Robert Hughes shouldered a shovel and took a deep breath Thursday afternoon.
As Columbia city officials joined the president of Greenville-based Hughes Development Corp. to break ground on the newest addition to the BullStreet District, Hughes paused to appreciate the turning of the dirt as well as the tide of 12 months of pandemic-related uncertainty.
“It’s humbling. It’s refreshing,” Hughes said. “It’s nice to be able to step back for a second and take a win, have a little time to celebrate a milestone like this. We haven’t had a lot of these over the last 12 months, so doing this with the team we have assembled and all the people here is really special.”
Hughes Development, master developer of the 180-acre BullStreet project, is next overseeing the construction of the WestLawn building, a 79,000-square-foot, mass timber office building that will be the first of its kind in Columbia. Slated to open in April 2022, the five-story building will house Columbia law firm Robinson Gray Stepp & Laffitte, which will occupy more than 29,000 square feet on the top two floors. Hughes is also the leasing agent for the structure, which will include four floors of Class A office space with a bottom floor dedicated to retail.
Birmingham, Ala.-based Brasfield & Gorrie, the WestLawn building contractor, has been in on the ground floor of BullStreet development, having worked on commercial office space pioneer the First Base Building, a 108,541-square-foot building adjoining Segra Park which opened in April 2016.
“It’s a lot nicer to be out here right now,” Ben Barfield, Brasfield & Gorrie vice president, said. “When we came in and we were doing the First Base Building with Hughes Development as well, it was brand-new. There was nothing out here. It’s really good to be back right now with Hughes Development and build on what looks like a thriving area compared to where we were the first time when they were just breaking ground on it. It’s a lot of fun.”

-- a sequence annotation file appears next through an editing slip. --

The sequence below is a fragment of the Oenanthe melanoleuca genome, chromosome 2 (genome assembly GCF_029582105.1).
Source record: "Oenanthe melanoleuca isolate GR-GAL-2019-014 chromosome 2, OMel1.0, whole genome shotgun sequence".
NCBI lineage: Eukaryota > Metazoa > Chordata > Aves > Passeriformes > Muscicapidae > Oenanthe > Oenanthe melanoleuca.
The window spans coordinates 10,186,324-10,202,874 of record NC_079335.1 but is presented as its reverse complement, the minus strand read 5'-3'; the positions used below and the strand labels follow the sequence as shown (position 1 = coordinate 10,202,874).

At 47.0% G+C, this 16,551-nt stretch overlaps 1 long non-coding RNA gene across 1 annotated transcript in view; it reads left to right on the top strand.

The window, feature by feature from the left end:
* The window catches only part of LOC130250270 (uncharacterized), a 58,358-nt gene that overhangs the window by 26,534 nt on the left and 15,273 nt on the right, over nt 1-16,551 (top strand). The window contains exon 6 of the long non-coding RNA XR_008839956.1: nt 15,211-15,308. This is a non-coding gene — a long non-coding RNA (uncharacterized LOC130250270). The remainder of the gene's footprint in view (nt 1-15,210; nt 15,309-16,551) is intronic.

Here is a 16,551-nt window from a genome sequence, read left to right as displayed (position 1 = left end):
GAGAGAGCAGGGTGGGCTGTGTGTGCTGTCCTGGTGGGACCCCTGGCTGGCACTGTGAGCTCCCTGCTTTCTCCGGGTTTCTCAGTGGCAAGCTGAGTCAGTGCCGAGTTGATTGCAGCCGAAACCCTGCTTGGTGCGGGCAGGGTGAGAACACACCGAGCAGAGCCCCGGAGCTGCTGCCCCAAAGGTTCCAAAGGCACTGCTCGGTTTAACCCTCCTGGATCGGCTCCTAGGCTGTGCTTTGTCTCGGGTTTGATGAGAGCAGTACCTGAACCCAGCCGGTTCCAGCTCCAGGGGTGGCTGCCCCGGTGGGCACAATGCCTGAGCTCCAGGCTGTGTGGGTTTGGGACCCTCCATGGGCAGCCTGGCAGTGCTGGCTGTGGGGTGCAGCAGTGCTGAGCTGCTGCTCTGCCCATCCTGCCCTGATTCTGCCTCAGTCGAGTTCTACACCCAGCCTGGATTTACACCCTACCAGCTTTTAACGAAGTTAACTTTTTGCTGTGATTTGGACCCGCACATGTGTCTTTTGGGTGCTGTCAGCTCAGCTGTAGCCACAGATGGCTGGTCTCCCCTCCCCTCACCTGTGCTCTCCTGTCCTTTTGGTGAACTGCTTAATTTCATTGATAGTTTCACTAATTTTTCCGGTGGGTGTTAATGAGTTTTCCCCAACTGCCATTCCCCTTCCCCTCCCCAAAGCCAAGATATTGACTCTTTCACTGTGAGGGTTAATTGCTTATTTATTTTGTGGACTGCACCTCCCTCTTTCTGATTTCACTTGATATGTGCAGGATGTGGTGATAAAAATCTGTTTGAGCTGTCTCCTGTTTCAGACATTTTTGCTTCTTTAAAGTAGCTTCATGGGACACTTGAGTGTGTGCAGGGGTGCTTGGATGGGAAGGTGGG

The WestLawn building will be made of cross-laminated timber, a renewable commercial building material invented in the 1990s that sequesters carbon and reduces reliance upon traditional construction materials such as concrete and steel as well as labor costs. It will be the first private, mass timber office building in South Carolina, Hughes said, and will join less than 400 in the U.S., including the first built in Montana in 2011.
Its 10-foot windows will maximize natural light in the building, located across from REI Co-op, BullStreet’s first national retailer which opened last summer, and behind the newly opened Starbucks.
“It’s almost like a kit of Legos,” David Crabtree, design leader for Chicago-based architect Perkins & Will, said. “In some ways, it’s extraordinarily simple. A smaller team of people can put it together. You can put up a whole building with five or six people on the structural systems side. And interestingly, while it’s new, it’s actually extraordinarily old. People have been building in timber for thousands of years. We have temples in China and Japan that are 2,000-year-old buildings.”
Crabtree said the design, including wood floors and ceilings, will aim to capture a feeling of history.
“It brings some of the craft of the Carolinas and the history of our mill buildings and things like that in a new and modern way,” he said.
In remarks before shovels hit the dirt Thursday, Columbia Mayor Steve Benjamin lauded the “momentous announcement” he said continued the momentum that has been building at BullStreet, first announced as an ambitious mixed-used development in 2015. The WestLawn building will join a newly opened senior living facility, townhomes in their second phase of development and the Babcock Building, currently undergoing a $55 million renovation into luxury apartments slated to welcome residents next year.
“When we started this project, we knew a site of this size, it would take a long time,” Hughes said. “We’ve always said 20 years we think is a reasonable timeline, and everyone knows over a 20-year period, you’ve got to be ready for at least one if not two economic recessions, and you don’t know what’s going to happen in the macro environment. Never could we have predicted a pandemic, but we were prepared for setbacks along the way, and that’s really helped.
“The flexibility that we had in the plan, being ready and able to adapt quickly, was something that we talked about early on. … We try really hard not to get too high on the highs and not to get too low on the lows and stay steady, continue doing what we know how to do, and hopefully it all pays off in time.”